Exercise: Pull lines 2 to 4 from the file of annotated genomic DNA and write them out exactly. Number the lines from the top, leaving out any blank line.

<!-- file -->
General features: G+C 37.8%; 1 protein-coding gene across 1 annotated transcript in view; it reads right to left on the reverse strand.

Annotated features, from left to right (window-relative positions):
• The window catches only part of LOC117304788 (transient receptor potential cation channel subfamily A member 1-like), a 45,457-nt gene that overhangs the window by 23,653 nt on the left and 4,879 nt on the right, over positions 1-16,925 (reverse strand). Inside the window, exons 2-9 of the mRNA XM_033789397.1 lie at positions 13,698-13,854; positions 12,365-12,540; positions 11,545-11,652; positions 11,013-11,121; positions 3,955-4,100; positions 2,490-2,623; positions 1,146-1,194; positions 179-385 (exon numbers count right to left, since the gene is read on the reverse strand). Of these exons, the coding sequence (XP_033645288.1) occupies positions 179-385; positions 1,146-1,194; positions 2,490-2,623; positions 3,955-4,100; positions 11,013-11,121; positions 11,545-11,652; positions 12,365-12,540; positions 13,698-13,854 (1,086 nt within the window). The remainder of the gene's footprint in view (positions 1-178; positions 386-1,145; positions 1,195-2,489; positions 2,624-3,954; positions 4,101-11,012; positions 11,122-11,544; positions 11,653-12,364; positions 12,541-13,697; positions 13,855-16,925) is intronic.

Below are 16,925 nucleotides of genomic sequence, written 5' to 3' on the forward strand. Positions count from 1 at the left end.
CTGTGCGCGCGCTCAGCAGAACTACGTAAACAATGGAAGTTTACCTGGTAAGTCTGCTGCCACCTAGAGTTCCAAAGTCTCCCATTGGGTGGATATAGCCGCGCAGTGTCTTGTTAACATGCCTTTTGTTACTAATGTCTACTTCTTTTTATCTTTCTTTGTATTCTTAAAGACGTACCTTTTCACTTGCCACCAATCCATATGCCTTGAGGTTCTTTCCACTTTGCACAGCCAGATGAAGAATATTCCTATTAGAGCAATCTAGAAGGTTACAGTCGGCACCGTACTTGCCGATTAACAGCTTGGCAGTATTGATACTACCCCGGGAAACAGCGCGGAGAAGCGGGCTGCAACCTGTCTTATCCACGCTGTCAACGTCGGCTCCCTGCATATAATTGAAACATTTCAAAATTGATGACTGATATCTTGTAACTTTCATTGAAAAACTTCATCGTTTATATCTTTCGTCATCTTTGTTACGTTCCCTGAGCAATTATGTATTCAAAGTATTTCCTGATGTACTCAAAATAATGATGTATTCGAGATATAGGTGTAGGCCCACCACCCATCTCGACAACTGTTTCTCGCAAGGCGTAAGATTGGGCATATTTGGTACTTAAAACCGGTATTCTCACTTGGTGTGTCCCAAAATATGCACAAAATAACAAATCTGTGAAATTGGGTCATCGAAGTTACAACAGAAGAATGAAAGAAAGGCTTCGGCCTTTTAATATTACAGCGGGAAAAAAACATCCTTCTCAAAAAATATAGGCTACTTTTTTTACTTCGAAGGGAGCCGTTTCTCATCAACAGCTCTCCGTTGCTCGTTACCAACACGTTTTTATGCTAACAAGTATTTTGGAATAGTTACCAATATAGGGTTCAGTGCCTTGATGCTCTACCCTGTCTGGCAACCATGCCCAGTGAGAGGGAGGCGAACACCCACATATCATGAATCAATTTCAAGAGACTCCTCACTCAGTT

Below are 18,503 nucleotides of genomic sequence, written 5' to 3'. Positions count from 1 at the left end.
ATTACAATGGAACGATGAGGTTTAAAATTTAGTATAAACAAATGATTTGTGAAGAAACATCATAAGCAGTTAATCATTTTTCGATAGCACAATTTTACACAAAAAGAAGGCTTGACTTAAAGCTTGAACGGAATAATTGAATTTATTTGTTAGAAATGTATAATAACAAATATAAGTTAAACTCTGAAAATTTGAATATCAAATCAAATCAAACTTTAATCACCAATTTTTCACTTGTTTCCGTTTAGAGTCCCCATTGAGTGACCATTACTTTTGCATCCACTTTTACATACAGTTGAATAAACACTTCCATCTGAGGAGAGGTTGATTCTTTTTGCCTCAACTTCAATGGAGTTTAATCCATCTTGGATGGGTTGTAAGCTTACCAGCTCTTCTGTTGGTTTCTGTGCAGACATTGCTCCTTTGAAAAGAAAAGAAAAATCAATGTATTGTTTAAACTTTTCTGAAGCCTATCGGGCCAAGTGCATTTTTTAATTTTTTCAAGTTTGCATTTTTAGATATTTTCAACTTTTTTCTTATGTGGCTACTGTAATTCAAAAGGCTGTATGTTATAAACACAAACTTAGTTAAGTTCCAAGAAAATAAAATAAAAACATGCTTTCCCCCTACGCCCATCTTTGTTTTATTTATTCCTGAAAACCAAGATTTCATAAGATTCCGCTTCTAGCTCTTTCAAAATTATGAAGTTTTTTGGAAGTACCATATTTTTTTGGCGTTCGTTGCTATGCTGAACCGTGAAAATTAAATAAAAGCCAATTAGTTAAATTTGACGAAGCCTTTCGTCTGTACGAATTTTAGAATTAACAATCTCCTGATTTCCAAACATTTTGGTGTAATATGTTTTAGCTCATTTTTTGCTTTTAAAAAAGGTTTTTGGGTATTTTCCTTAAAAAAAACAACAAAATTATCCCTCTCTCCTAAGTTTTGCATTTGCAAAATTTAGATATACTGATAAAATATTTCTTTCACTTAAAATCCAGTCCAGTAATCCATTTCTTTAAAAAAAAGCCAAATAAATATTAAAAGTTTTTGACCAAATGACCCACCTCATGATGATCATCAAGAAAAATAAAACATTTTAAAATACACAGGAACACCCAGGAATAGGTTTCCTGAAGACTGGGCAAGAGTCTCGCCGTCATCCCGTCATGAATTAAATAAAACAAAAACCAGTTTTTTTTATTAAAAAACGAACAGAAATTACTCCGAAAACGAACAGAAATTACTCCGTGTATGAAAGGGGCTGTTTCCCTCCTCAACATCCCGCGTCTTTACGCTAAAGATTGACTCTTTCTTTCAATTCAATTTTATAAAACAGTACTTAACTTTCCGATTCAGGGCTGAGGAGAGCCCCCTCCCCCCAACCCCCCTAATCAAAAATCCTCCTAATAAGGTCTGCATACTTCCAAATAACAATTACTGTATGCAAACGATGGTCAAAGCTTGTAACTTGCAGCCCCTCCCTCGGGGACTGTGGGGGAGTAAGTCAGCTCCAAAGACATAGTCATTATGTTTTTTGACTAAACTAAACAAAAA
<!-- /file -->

Annotated features, from left to right (window-relative positions):
• The window catches only part of LOC117304788 (transient receptor potential cation channel subfamily A member 1-like), a 45,457-nt gene that overhangs the window by 23,653 nt on the left and 4,879 nt on the right, over positions 1-16,925 (reverse strand). Inside the window, exons 2-9 of the mRNA XM_033789397.1 lie at positions 13,698-13,854; positions 12,365-12,540; positions 11,545-11,652; positions 11,013-11,121; positions 3,955-4,100; positions 2,490-2,623; positions 1,146-1,194; positions 179-385 (exon numbers count right to left, since the gene is read on the reverse strand). Of these exons, the coding sequence (XP_033645288.1) occupies positions 179-385; positions 1,146-1,194; positions 2,490-2,623; positions 3,955-4,100; positions 11,013-11,121; positions 11,545-11,652; positions 12,365-12,540; positions 13,698-13,854 (1,086 nt within the window). The remainder of the gene's footprint in view (positions 1-178; positions 386-1,145; positions 1,195-2,489; positions 2,624-3,954; positions 4,101-11,012; positions 11,122-11,544; positions 11,653-12,364; positions 12,541-13,697; positions 13,855-16,925) is intronic.

Below are 16,925 nucleotides of genomic sequence, written 5' to 3' on the forward strand. Positions count from 1 at the left end.